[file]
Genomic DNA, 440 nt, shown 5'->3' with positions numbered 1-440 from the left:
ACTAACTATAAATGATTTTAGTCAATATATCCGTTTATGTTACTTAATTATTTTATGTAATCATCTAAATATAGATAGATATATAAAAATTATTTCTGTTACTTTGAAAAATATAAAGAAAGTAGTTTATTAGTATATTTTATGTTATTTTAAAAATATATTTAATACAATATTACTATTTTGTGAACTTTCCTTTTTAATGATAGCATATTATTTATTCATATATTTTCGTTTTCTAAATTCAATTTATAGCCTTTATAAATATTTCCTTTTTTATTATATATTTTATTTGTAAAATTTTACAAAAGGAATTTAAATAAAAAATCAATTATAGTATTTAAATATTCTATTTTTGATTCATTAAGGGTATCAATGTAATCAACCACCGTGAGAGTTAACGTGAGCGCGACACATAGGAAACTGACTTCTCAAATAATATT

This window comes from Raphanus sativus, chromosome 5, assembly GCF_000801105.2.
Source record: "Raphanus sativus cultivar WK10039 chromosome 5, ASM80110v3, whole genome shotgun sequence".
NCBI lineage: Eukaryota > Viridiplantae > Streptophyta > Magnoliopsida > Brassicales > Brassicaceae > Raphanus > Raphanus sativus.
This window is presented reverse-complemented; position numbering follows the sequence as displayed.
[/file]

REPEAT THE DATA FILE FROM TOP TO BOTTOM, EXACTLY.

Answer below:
Genomic DNA, 440 nt, shown 5'->3' with positions numbered 1-440 from the left:
ACTAACTATAAATGATTTTAGTCAATATATCCGTTTATGTTACTTAATTATTTTATGTAATCATCTAAATATAGATAGATATATAAAAATTATTTCTGTTACTTTGAAAAATATAAAGAAAGTAGTTTATTAGTATATTTTATGTTATTTTAAAAATATATTTAATACAATATTACTATTTTGTGAACTTTCCTTTTTAATGATAGCATATTATTTATTCATATATTTTCGTTTTCTAAATTCAATTTATAGCCTTTATAAATATTTCCTTTTTTATTATATATTTTATTTGTAAAATTTTACAAAAGGAATTTAAATAAAAAATCAATTATAGTATTTAAATATTCTATTTTTGATTCATTAAGGGTATCAATGTAATCAACCACCGTGAGAGTTAACGTGAGCGCGACACATAGGAAACTGACTTCTCAAATAATATT

This window comes from Raphanus sativus, chromosome 5, assembly GCF_000801105.2.
Source record: "Raphanus sativus cultivar WK10039 chromosome 5, ASM80110v3, whole genome shotgun sequence".
NCBI lineage: Eukaryota > Viridiplantae > Streptophyta > Magnoliopsida > Brassicales > Brassicaceae > Raphanus > Raphanus sativus.
This window is presented reverse-complemented; position numbering follows the sequence as displayed.